- Business and Employment
Consumerism - Its History and Types
Definition of Consumerism
The movement seeking to protect and inform consumers by requiring such practices as honest packaging and advertising, product guarantees, and improved safety standards
Pre-World War I period
Between 1890 and 1930, America was transformed, at lightning speed, by a corporate invasion of everyday life. Giant companies like DuPont, US Steel and Standard Oil grew to dominate commerce. Factories, hotels, department stores and amusement parks began to dot the landscape. Streetlights, electric signs, the telegraph, mail-order catalogs, fashion shows -- all celebrated the new industrial message.
By the 1930s, corporations employed more than 80 percent of the people and produced most of America's wealth. The large corporations were now too big and powerful to challenge in the courts. During this period, many of the original ideals of the American Revolution were forgotten or watered down, and America was increasingly a corporate state, governed by a coalition of government and business interests.
Post-World War II decades
In the post World War II years, corporations merged, consolidated, restructured and metamorphosed into ever larger and more complex units of resource extraction, production, distribution and marketing. In the 1990s, corporations put aside their traditional competitive feelings toward each other and forged tens of thousands of co-branding deals, marketing alliances, co-manufacturing projects and R&D agreements, and created a global network of common interests.
By 1997, 51 of the world's largest economies were not countries but corporations. Today, the top 100 companies control 33 percent of the world's assets, but employ only one percent of the world's workforce. General Motors is larger than Denmark; Wal-Mart bigger than South Africa. The mega-corporations roam freely around the globe, lobbying legislators, bankrolling elections and playing governments off against each other to get the best deals. Their private hands control the bulk of the world's news and information flows.
Types and Branches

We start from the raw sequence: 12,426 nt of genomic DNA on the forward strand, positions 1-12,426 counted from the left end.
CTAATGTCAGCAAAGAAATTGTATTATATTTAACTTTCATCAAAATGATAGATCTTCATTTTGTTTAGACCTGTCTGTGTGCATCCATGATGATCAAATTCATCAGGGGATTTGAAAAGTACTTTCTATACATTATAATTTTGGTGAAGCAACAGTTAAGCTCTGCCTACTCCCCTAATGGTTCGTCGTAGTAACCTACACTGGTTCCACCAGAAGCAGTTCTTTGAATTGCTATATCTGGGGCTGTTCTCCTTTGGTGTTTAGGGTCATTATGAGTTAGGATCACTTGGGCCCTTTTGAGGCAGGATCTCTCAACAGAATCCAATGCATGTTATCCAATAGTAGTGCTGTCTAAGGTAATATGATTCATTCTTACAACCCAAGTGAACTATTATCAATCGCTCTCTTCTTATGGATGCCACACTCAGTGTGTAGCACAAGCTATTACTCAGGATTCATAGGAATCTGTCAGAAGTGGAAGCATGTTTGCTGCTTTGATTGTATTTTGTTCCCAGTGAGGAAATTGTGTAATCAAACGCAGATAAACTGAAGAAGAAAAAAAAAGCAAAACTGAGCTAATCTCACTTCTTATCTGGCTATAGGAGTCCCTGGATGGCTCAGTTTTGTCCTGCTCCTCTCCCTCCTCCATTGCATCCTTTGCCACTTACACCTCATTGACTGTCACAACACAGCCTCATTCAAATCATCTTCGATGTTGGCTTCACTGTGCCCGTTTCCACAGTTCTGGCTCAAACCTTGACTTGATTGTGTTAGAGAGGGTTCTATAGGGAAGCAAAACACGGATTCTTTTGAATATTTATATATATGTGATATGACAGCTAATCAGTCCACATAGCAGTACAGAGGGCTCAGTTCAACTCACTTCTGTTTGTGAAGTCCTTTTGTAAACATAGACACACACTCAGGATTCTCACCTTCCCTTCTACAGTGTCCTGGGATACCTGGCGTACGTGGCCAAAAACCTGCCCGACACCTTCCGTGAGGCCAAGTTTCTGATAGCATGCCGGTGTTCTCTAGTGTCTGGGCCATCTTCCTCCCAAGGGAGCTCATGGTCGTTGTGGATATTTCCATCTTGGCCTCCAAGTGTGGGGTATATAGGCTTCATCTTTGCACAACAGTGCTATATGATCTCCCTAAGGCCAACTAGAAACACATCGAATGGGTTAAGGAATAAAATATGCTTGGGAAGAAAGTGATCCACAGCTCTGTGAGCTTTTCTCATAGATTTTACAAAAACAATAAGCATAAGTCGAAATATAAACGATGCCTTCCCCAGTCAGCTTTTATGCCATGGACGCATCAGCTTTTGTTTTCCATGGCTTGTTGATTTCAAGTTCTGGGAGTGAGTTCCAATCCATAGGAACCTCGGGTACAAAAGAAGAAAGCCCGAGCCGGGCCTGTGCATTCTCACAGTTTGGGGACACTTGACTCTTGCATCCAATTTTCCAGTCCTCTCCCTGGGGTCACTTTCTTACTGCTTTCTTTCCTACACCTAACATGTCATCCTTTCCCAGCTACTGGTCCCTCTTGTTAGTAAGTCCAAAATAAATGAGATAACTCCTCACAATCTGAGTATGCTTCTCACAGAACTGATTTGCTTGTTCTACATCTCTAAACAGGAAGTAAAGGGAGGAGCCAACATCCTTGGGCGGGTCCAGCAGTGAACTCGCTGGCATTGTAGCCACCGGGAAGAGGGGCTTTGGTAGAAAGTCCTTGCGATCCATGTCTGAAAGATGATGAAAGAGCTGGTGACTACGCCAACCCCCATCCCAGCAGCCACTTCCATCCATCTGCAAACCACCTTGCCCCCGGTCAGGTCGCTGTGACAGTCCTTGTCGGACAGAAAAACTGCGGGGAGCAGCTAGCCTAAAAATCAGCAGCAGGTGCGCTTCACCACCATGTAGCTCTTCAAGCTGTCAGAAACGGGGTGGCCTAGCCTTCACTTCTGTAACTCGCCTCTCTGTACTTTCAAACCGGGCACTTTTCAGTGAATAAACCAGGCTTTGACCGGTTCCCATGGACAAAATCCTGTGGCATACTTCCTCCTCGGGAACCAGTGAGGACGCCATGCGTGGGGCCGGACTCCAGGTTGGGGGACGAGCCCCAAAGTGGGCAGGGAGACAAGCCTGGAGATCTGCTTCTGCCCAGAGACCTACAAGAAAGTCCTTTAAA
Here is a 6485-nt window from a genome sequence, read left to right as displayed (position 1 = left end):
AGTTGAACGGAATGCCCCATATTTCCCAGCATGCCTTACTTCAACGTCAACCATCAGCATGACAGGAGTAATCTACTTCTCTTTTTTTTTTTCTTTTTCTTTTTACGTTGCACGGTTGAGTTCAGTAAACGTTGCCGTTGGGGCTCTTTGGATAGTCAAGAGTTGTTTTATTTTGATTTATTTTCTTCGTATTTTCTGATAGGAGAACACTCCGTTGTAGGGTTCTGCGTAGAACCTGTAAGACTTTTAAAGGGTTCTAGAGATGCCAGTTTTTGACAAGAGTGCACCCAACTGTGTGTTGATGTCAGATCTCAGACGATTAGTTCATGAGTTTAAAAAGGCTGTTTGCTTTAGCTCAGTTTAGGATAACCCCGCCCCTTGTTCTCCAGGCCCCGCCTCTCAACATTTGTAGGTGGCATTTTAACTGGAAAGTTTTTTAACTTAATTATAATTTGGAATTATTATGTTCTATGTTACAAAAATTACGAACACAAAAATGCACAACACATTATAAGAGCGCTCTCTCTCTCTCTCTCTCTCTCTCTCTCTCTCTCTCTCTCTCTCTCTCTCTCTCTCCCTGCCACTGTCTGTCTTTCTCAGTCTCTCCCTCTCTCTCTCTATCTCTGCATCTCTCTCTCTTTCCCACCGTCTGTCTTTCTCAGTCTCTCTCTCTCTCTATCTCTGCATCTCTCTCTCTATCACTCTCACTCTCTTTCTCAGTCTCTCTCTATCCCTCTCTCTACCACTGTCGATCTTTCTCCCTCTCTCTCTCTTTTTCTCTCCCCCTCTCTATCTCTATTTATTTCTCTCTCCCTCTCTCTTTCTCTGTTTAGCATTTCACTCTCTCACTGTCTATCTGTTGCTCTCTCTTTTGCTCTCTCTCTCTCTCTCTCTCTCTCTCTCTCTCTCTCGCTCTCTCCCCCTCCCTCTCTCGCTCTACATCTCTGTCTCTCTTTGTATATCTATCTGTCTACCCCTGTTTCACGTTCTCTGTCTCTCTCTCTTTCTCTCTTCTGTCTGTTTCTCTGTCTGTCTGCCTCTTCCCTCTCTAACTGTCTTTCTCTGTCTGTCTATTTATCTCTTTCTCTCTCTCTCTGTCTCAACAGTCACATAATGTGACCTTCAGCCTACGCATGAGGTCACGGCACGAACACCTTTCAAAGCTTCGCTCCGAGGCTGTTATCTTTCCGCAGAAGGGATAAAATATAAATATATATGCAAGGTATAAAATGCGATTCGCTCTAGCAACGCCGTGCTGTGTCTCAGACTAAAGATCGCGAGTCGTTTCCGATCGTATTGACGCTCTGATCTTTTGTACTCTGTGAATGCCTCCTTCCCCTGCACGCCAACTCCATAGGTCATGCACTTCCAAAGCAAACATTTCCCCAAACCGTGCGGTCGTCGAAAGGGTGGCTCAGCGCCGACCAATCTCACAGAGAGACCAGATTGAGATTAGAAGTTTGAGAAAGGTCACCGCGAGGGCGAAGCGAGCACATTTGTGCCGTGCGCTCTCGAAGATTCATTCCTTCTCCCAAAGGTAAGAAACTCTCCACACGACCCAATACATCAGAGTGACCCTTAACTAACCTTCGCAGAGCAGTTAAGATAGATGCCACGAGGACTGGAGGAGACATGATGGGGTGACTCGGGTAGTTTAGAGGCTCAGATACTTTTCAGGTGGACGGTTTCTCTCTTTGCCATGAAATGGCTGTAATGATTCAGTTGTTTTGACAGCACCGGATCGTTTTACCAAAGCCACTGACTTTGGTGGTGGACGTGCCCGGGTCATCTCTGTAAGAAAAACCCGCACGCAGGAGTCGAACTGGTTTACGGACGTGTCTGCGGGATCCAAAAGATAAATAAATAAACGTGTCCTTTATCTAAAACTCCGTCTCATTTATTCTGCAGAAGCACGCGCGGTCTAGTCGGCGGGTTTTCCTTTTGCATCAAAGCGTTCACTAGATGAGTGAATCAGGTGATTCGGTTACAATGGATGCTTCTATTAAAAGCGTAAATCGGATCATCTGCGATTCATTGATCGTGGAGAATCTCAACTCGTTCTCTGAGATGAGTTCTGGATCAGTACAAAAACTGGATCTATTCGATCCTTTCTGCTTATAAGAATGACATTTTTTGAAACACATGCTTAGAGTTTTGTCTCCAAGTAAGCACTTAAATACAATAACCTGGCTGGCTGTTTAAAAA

This is where people purchase or participate in goods or services which attempt to replace existing ones with something designed to be 'friendlier' and less damaging to ecosystems and natural planetary defences.
This is a development of green consumerism which considers a variety of wider issues than just a product's green credentials, such as whether or not the manufacturer invests in the arms trade or has supported oppressive regimes. Through a comprehensive monitoring of the behaviour of modern business, ethical consumerism aims to encourage trade to be as responsible as is possible within the current economic system.
A lot of money made, and lot of power gathered
Products are made pshycologically obsolete long before they actually wear out, lot of money is required for the R&D of new products.
At first a growing number of pleasant conveniences for housewives in the 1950s, then a car for everyone with the gradual erosion of transit, then the ubiquitousness of things and chemical products technologically unimaginable a few decades earlier, then growing availability of consumer credit and debt.
Consumerism is economically manifested in the chronic purchasing of new goods and services, with little attention to their true need, durability, product origin or the environmental consequences of manufacture and disposal. Consumerism is driven by huge sums spent on advertising designed to create both a desire to follow trends, and the resultant personal self-reward system based on acquisition. Materialism is one of the end results of consumerism.
Consumerism interferes with the workings of society by replacing the normal common sense desire for an adequate supply of life's necessities, community life, a stable family and healthy relationships with an artificial ongoing and insatiable quest for things and the money to buy them with little regard for the true utility of what is bought.
Everything becomes mediated through the spending of money on goods and services.